If the same energy and time that community groups invested in preparing for the '68 and the '78 conventions were used to study and prepare proposals for revisions and amendments to identify problem areas, mobilize public support, and lobby the legislature, we would he more likely to accomplish what we want a convention to do.

It needs to be pointed out as well that holding a convention is no guarantee that particular issues will actually end up as proposals placed before the voters. Past convention history makes clear that many ideas (both good and had) have died either because of lack of interest or opposition among delegates.

Legislature has Authority to Propose a Convention at Any Time

Although the question of holding a Con Con must be placed before voters at certain times, the legislature can place the issue on the ballot at any election. Should we feel the need for a Con Con before the question must go on the ballot again in the year 2006, the legislature has the authority to place the question on the ballot at any election before then. A mobilized public can pressure the legislature to do so.

The reason the drafters of the constitution included the provisions for the automatic placement of the question on the ballot every ten years was not that they anticipated the actual need for a review every ten years. Rather, it was put in "to provide assurance of opportunity by the People to adapt the constitution to new conditions within a reasonable time if the legislature fails to do so in the face of popular demand".5

Constitution should not be Cluttered with Detail

In State Constitutional Conventions: The Politics of the Revision Process in 7 States, the authors state, "The most frequently stated normative prescription for written constitutions are that; 1) they be relatively brief documents that set forth the structure of government, and 2) they state clearly the major limitations placed upon government."6

Governments are said to function more effectively under constitutions that contain a simple digest of fundamental principles rather than a series of long and detailed statutory provisions.

League's position on the state constitution portrays the document as "...a statement of the general rules within which sound laws can be adopted to meet changing social and economic conditions." It goes on to say, "The constitution should be the framework which sets forth the structure of government, clearly states the major limitations placed upon governments, and preserves rights to the people..."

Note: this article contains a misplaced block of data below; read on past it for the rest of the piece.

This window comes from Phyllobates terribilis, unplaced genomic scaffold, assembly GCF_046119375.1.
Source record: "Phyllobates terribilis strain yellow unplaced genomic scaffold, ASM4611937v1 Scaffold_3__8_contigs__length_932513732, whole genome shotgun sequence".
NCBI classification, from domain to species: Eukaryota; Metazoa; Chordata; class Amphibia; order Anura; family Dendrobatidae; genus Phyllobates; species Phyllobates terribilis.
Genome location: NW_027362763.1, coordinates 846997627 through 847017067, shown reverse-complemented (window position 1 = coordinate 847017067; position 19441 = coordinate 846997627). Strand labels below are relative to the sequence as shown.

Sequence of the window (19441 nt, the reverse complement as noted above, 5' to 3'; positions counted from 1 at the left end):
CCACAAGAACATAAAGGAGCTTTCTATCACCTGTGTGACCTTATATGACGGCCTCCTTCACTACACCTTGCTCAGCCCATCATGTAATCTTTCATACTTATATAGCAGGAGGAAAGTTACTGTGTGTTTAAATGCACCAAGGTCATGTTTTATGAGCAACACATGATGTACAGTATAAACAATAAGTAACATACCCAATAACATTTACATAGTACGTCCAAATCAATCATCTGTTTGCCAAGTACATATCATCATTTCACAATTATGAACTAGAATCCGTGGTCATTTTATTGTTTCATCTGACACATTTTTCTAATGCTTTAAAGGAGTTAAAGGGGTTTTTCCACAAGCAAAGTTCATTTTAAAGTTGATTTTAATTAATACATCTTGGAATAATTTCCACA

When the people, through their constitution, demand a balanced budget, we are placing certain restrictions on state government spending.

When we set up the Council on Revenues to prepare revenue estimates for the state, we are guarding against manipulation of figures by the state government to allow for inflated budgets. When we constitutionally limit regular sessions to 60 days with provisions for extensions up to 15 days following certain procedures, or when we constitutionally set up definite procedures for the passage of bills, we prohibit the legislature itself from determining such matters. When we set up the Bill of Rights in our constitution, we are reserving certain rights to the people.

Many of the restrictions we place in the constitution are necessary to limit the powers of our government. However, there is always the danger of placing so many limitations and restrictions on government that it no longer has the power to be innovative and lacks the flexibility to adapt to changing conditions. When restrictions are placed in a constitution, the only way to change them is through the amendment process, which is difficult (as it ought to be).

Constitutional Law and Statutory Law

Excerpts from the Constitution of the State of Hawaii

Article II. Suffrage and Elections, Section 6. "Limitations on campaign contributions to any political candidates or authorized political campaign organizations for such candidates, for any elective office within the State shall he provided by law."

Article IX. Public Health and Welfare, Section 1. "The State shall provide for the protection and promotion of the public health."

The first provision states that there will he limitations placed on campaign contributions, and it leaves it up to the legislature to set the limits. That is as it should be. Situations change, and monetary values change. If the details were set in the constitution, this would necessitate frequent amendments.

The second provision binds the state to safeguard public health, but the "how" is left up to the legislature.